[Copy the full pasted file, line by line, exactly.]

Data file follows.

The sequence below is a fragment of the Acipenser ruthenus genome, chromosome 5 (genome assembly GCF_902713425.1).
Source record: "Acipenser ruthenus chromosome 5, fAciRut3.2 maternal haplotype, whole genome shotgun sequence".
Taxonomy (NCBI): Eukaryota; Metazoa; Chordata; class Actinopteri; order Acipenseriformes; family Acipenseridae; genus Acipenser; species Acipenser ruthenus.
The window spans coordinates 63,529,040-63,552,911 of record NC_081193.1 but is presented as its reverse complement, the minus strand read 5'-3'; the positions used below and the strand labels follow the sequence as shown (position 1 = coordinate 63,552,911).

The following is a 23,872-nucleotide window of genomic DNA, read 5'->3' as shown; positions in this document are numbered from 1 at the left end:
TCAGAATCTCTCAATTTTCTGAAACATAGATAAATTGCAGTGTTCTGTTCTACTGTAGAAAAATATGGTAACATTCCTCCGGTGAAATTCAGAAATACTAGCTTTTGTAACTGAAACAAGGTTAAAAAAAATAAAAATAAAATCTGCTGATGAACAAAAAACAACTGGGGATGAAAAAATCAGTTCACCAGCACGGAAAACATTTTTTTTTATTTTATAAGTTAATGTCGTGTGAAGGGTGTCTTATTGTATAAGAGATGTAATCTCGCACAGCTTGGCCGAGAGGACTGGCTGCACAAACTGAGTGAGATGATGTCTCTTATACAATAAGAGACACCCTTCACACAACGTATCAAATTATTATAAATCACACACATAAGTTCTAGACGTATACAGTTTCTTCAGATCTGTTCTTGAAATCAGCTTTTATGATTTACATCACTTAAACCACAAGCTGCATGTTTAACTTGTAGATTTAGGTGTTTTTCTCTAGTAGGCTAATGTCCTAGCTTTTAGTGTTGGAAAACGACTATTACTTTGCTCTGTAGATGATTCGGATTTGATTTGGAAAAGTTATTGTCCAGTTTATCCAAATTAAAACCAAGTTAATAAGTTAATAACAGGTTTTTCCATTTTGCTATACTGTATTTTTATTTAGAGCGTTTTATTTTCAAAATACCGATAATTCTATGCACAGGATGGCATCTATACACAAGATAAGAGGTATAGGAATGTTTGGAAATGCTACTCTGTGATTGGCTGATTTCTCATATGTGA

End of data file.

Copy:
The sequence below is a fragment of the Acipenser ruthenus genome, chromosome 5 (genome assembly GCF_902713425.1).
Source record: "Acipenser ruthenus chromosome 5, fAciRut3.2 maternal haplotype, whole genome shotgun sequence".
Taxonomy (NCBI): Eukaryota; Metazoa; Chordata; class Actinopteri; order Acipenseriformes; family Acipenseridae; genus Acipenser; species Acipenser ruthenus.
The window spans coordinates 63,529,040-63,552,911 of record NC_081193.1 but is presented as its reverse complement, the minus strand read 5'-3'; the positions used below and the strand labels follow the sequence as shown (position 1 = coordinate 63,552,911).

The following is a 23,872-nucleotide window of genomic DNA, read 5'->3' as shown; positions in this document are numbered from 1 at the left end:
TCAGAATCTCTCAATTTTCTGAAACATAGATAAATTGCAGTGTTCTGTTCTACTGTAGAAAAATATGGTAACATTCCTCCGGTGAAATTCAGAAATACTAGCTTTTGTAACTGAAACAAGGTTAAAAAAAATAAAAATAAAATCTGCTGATGAACAAAAAACAACTGGGGATGAAAAAATCAGTTCACCAGCACGGAAAACATTTTTTTTTATTTTATAAGTTAATGTCGTGTGAAGGGTGTCTTATTGTATAAGAGATGTAATCTCGCACAGCTTGGCCGAGAGGACTGGCTGCACAAACTGAGTGAGATGATGTCTCTTATACAATAAGAGACACCCTTCACACAACGTATCAAATTATTATAAATCACACACATAAGTTCTAGACGTATACAGTTTCTTCAGATCTGTTCTTGAAATCAGCTTTTATGATTTACATCACTTAAACCACAAGCTGCATGTTTAACTTGTAGATTTAGGTGTTTTTCTCTAGTAGGCTAATGTCCTAGCTTTTAGTGTTGGAAAACGACTATTACTTTGCTCTGTAGATGATTCGGATTTGATTTGGAAAAGTTATTGTCCAGTTTATCCAAATTAAAACCAAGTTAATAAGTTAATAACAGGTTTTTCCATTTTGCTATACTGTATTTTTATTTAGAGCGTTTTATTTTCAAAATACCGATAATTCTATGCACAGGATGGCATCTATACACAAGATAAGAGGTATAGGAATGTTTGGAAATGCTACTCTGTGATTGGCTGATTTCTCATATGTGA